114 Southern Historical Society Papers.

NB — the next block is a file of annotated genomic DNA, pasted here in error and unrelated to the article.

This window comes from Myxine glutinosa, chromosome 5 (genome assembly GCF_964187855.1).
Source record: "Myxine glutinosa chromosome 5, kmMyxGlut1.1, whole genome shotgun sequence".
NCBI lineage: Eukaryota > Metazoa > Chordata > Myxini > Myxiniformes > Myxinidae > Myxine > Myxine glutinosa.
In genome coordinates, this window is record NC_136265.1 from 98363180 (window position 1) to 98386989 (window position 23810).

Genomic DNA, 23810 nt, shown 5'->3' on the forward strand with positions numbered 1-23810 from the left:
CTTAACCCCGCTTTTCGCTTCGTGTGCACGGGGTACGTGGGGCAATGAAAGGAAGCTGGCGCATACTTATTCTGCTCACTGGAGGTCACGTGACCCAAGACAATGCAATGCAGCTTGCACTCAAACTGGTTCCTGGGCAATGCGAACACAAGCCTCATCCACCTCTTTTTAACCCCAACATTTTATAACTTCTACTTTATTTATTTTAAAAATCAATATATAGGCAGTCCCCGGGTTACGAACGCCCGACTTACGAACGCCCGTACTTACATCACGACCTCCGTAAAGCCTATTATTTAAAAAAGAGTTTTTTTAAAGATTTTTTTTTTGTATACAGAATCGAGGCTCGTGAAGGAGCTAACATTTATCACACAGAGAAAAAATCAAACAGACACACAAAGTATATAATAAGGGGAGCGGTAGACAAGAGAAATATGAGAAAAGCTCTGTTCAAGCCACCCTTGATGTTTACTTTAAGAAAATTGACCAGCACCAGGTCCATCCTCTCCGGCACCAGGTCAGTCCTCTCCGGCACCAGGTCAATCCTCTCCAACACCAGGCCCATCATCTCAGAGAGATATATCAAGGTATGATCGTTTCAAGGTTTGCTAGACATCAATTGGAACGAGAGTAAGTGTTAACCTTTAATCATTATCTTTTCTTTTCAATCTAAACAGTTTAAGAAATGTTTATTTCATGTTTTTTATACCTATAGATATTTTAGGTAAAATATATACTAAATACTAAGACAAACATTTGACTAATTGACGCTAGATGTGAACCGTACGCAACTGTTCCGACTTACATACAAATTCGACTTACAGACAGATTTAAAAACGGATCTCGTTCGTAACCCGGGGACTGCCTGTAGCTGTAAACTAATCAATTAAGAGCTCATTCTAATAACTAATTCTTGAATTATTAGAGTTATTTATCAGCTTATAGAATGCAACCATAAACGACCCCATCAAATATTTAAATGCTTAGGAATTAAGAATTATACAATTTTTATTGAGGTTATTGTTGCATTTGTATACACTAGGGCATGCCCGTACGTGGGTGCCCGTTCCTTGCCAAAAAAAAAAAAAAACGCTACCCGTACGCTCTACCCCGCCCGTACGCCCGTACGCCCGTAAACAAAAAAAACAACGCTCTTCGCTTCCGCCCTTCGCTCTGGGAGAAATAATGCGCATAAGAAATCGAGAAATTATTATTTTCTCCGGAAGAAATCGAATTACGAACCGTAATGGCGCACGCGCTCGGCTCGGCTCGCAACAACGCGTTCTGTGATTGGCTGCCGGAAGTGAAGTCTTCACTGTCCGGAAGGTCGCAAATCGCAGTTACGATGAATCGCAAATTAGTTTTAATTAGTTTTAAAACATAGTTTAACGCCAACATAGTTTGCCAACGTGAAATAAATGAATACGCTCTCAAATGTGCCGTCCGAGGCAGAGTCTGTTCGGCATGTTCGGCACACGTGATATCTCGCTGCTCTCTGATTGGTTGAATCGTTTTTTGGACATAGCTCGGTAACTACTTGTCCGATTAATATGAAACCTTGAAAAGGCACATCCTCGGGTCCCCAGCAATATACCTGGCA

July 2, it was permitted to attack, had achieved a distinct suc- cess. The enemy was driven back to his main position with enormous loss. On the morning of July 3. Lee determined to assault this position in front and flank simultaneously, and, ac- cording to his chief of the staff. Longstreet's Corps, supported b}^ a division of the Third Corps, was to make the main attack on the center, while the Second Corps attacked the right. But again there was delay, and this time it was fatal. General Longstreet attempts to make some capital out of the fact that General Lee, in his official report, wrote as follows : "Long- street, re-enforced by Pickett's three brigades, which arrived on the battle field during the afternoon of the 2d, was ordered to attack the next morning." This, says Longstreet, "is disingen- uous. He did not give or send the orders for the morning of the third day, nor did he re-enforce me with Pickett's brigades for morning attack." And yet, a few lines further on, he writes : "He (Lee) rode over after sunrise and gave his orders. His plan was to assault the enemy's left center by a column to be composed of McLaw's and Hood's Divisions (Longstreet's Corps), re-enforced by Pickett's brigades. I thought it would not do." Passing by the fact that it was never Lee's plan to assault the center only, but both center and flank simultaneously, we may note that, according to Longstreet's own testimony, the order was given soon after sunrise ; and yet, although the Sec- ond Corps, attacking the Federal right, became engaged at day- light, it was not till i P. M., eight hours later, that the artillery of the First Corps opened fire, and not till 2 P. M. that the in- fantry advanced. Their assault was absolutely isolated. The Second Corps had already been beaten back. The Third Corps, although a division w^as ready to move to any point which Longstreet might indicate, was not called upon by him for as- sistance. Two divisions of his own corps, posted on the right flank, did absolutely nothing; and, after a supremely gallant ■effort, the 15,000 men who were hurled against the front of the Federal army, and some of whom actually penetrated the posi- tion, were repulsed with fearful slaughter.